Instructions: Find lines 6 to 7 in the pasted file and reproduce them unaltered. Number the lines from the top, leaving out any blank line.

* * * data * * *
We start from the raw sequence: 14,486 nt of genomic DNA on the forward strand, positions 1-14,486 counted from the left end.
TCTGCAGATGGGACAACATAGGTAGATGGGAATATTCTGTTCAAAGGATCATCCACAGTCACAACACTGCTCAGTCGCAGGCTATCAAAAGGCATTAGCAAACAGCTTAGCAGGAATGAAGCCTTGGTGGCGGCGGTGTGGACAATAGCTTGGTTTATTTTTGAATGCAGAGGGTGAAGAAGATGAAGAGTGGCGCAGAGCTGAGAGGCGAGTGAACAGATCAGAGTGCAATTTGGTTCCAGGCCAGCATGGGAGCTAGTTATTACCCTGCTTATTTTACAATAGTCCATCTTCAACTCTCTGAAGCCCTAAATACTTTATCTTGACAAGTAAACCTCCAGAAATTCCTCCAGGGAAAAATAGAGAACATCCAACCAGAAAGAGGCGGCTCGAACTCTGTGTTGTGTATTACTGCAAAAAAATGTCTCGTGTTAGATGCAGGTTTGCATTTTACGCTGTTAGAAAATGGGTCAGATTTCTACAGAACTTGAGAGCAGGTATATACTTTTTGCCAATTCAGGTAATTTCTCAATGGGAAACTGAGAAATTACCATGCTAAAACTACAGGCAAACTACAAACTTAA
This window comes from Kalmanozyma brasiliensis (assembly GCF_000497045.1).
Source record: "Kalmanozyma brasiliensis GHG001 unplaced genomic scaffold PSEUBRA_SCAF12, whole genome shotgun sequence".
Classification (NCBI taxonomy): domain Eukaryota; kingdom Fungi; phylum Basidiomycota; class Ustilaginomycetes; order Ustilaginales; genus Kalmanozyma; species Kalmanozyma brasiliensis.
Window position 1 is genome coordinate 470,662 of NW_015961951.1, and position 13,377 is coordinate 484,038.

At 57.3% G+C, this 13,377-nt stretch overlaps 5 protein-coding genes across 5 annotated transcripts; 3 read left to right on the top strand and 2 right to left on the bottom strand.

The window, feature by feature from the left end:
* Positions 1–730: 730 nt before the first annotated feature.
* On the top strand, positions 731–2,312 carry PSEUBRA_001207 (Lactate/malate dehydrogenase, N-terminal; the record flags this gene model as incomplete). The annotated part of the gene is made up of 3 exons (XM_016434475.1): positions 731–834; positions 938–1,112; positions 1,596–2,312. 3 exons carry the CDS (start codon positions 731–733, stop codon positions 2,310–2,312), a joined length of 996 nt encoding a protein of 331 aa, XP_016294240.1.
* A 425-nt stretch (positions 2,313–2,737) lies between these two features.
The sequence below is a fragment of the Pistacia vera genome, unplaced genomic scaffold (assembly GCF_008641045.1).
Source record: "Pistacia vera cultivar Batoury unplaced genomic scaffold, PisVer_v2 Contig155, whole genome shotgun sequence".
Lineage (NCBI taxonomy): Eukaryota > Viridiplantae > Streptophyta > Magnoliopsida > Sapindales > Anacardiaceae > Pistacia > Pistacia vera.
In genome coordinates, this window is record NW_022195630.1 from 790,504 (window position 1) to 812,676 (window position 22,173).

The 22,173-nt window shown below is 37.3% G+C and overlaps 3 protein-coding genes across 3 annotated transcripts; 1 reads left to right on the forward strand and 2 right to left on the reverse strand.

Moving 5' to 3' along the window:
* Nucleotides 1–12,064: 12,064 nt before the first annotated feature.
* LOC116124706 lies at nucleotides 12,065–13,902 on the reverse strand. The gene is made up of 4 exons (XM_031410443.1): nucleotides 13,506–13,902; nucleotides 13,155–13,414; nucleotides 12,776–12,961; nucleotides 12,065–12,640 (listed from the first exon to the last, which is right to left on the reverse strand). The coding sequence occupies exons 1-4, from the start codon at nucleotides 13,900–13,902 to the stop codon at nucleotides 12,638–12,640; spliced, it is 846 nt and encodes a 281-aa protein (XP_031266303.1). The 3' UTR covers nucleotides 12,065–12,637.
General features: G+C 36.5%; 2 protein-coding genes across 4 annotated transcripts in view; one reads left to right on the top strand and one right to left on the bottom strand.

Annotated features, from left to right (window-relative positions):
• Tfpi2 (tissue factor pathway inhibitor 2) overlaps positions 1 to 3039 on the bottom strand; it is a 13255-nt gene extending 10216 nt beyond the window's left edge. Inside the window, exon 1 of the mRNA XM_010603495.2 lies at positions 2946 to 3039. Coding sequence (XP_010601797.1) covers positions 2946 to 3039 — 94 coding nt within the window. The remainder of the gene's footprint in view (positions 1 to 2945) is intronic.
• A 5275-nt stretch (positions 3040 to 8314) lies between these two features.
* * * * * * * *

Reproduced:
Window position 1 is genome coordinate 470,662 of NW_015961951.1, and position 13,377 is coordinate 484,038.

At 57.3% G+C, this 13,377-nt stretch overlaps 5 protein-coding genes across 5 annotated transcripts; 3 read left to right on the top strand and 2 right to left on the bottom strand.